X-linked intellectual disability-cardiomegaly-congestive heart failure syndrome is a rare X-linked syndromic intellectual disability disorder characterized by profound intellectual disability, global developmental delay with absent speech, seizures, large joint contractures, abnormal position of thumbs and middle-age onset of cardiomegaly and atrioventricular valve abnormalities, resulting in subsequent congestive heart failure. Additional features include variable facial dysmorphism (notably large ears with overfolded helix) and large testes.
Cardiomyopathy, dilated, 2b
MedGen UID:
766323
Concept ID:
C3553409
Disease or Syndrome
Any familial isolated dilated cardiomyopathy in which the cause of the disease is a mutation in the GATAD1 gene.
Dilated cardiomyopathy 1KK
MedGen UID:
811544
Concept ID:
C3714995
Disease or Syndrome
Any dilated cardiomyopathy in which the cause of the disease is a mutation in the MYPN gene.
Left ventricular noncompaction 8
MedGen UID:
815618
Concept ID:
C3809288
Disease or Syndrome
Some individuals with left ventricular noncompaction experience no symptoms at all; others have heart problems that can include sudden cardiac death. Additional signs and symptoms include abnormal blood clots, irregular heart rhythm (arrhythmia), a sensation of fluttering or pounding in the chest (palpitations), extreme fatigue during exercise (exercise intolerance), shortness of breath (dyspnea), fainting (syncope), swelling of the legs (lymphedema), and trouble laying down flat. Some affected individuals have features of other heart defects. Left ventricular noncompaction can be diagnosed at any age, from birth to late adulthood. Approximately two-thirds of individuals with left ventricular noncompaction develop heart failure.\n\nLeft ventricular noncompaction is a heart (cardiac) muscle disorder that occurs when the lower left chamber of the heart (left ventricle), which helps the heart pump blood, does not develop correctly. Instead of the muscle being smooth and firm, the cardiac muscle in the left ventricle is thick and appears spongy. The abnormal cardiac muscle is weak and has an impaired ability to pump blood because it either cannot completely contract or it cannot completely relax. For the heart to pump blood normally, cardiac muscle must contract and relax fully.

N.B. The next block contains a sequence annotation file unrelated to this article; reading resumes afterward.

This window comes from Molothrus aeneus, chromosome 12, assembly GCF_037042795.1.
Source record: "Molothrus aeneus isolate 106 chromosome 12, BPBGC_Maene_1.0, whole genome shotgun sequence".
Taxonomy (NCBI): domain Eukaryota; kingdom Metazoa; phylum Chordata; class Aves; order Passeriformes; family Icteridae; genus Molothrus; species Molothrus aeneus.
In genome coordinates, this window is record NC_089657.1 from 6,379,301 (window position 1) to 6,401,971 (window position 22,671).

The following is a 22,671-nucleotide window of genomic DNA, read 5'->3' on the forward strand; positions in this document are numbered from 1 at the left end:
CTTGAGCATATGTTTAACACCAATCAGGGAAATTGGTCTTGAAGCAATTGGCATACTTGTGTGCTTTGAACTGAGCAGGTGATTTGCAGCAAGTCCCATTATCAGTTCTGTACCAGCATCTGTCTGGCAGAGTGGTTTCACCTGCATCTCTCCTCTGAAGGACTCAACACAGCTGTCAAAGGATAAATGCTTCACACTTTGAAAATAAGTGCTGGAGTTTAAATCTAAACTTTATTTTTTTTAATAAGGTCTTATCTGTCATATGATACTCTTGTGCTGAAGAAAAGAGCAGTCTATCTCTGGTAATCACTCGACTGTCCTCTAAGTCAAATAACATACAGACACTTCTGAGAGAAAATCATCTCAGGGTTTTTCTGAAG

Combined oxidative phosphorylation deficiency 17
MedGen UID:
815856
Concept ID:
C3809526
Disease or Syndrome
Combined oxidative phosphorylation deficiency-17 is an autosomal recessive disorder of mitochondrial dysfunction characterized by onset of severe hypertrophic cardiomyopathy in the first year of life. Other features include hypotonia, poor growth, lactic acidosis, and failure to thrive. The disorder may be fatal in early childhood (summary by Haack et al., 2013).
Morbid obesity and spermatogenic failure
MedGen UID:
816654
Concept ID:
C3810324
Disease or Syndrome